How to Deliver And Accept Constructive Feedback at Work

How to Deliver And Accept Constructive Feedback at Work

Let’s talk about the legendary Feedback Sandwich - a great tool used time and time again by those who want to provide constructive criticism to peers or employees without neglecting the positive aspects of their work. The method of “sandwiching” criticism between two compliments respectfully suggests a change in behavior or considerations for the future. 

This feedback model is so popular because it works for almost all circumstances, yet it is lacking in action steps and support. It also doesn’t allow for much conversation between parties.

With professional development becoming more of a want and need for employees, nailing your feedback method is critical.

For leaders, learning to provide feedback well can be critical to whether or not employees stay with the organization. Similarly, receiving and providing quality feedback can influence whether a leader grows or becomes stagnant in their position. For those who want to excel and build better relationships at work, providing feedback more effectively can make a huge difference in work satisfaction

Why Feedback Is Crucial For Professionals

Consistent feedback is crucial at work for a plethora of reasons. Not only does it help us grow in our career and develop professionally, but it also furthers a learning culture at work which allows employees and managers to feel comfortable learning, growing, asking questions, collaborating, and innovating.

Giving and accepting feedback also builds a more cohesive team where everyone stays on the same page.

A more cohesive team allows for better team bonding, which creates meaningful relationships between colleagues. A supportive team is more collaborative and trustworthy, which makes for a safe and productive workplace.

By asking for and receiving feedback, employees can pinpoint what they can work on as well as what they excel at. This way they can work on underdeveloped skills while being confident in their talents.

Feedback also gets teams engaged and motivated to make changes to their processes for better outcomes.

Imposter syndrome thrives off of “what ifs” and a lack of concrete answers, so accepting and asking for feedback can help team members thrive in their roles and feel confident in their decisions.

Effective Feedback Models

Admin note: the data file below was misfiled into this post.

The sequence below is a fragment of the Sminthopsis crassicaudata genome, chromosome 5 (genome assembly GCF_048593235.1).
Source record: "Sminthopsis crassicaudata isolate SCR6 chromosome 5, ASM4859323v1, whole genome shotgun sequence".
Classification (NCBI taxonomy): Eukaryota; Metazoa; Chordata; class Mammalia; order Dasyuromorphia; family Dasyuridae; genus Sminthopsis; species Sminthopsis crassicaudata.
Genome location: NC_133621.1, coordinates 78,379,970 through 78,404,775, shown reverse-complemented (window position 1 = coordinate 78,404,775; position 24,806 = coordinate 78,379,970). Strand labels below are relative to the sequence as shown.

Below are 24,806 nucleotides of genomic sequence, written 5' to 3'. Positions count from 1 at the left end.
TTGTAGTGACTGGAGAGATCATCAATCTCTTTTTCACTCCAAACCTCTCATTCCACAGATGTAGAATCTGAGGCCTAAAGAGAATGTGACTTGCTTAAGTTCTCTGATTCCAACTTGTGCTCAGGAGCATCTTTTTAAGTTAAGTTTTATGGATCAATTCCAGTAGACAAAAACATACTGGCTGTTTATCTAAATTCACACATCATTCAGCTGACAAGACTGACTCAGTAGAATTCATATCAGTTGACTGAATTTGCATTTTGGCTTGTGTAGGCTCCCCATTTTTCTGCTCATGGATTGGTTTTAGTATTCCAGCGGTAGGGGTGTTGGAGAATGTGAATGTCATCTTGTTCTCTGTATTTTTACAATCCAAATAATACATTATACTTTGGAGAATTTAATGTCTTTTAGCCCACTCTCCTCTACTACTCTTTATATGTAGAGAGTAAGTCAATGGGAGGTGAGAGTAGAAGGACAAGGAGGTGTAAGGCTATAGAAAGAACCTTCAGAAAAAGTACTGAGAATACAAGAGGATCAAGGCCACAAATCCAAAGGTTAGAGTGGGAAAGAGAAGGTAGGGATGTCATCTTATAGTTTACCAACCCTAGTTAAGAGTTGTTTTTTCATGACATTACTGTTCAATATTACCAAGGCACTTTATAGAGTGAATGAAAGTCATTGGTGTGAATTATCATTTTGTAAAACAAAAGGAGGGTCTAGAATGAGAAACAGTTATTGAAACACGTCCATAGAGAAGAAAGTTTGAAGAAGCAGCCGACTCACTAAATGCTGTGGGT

If the feedback sandwich or other methods of delivering feedback no longer serve you, don’t fret - the following models can help you expertly deliver feedback. Tens of different feedback models exist, but these five are great options if you want to enhance specific areas of your feedback methods, whether that be better communication and collaboration, clear consequences, or a better balance of positive and negative feedback.


The Identify-Describe-Encourage-Action (IDEA) feedback model encourages change in behavior with clear guidelines of how an employee can do so. First, identify and describe the issue you want to tackle, then thoroughly describe the situation and why it is important to address. Then encourage your colleague by letting them know you support them and their development. Close out the feedback by clearly describing the action they should take to make the progress discussed.

2. Pendleton

Created by David Pendleton in 1984, this feedback model was intended for doctor-patient communication yet applies widely to business and beyond. The Pendleton model encourages a flow of feedback between both parties through seven steps.

  1. Make certain that the colleague is open to and prepared to receive feedback
  2. Ask how the colleague felt about the situation or behavior you want to discuss
  3. Discover what went well
  4. Ask what could have gone better or what could be improved
  5. Express what you believe could be improved
  6. Formulate the next steps to ensure that the solutions discussed will be implemented

This model is helpful for folks who might struggle with confrontation or who want to build deeper trust and greater collaboration between managers and employees.


The Context-Examples-Diagnosis-Actions-Review (CEDAR) feedback model ensures both parties are aligned and on the same page. This can be helpful for colleagues who tend to miscommunicate or lose some action items while communicating.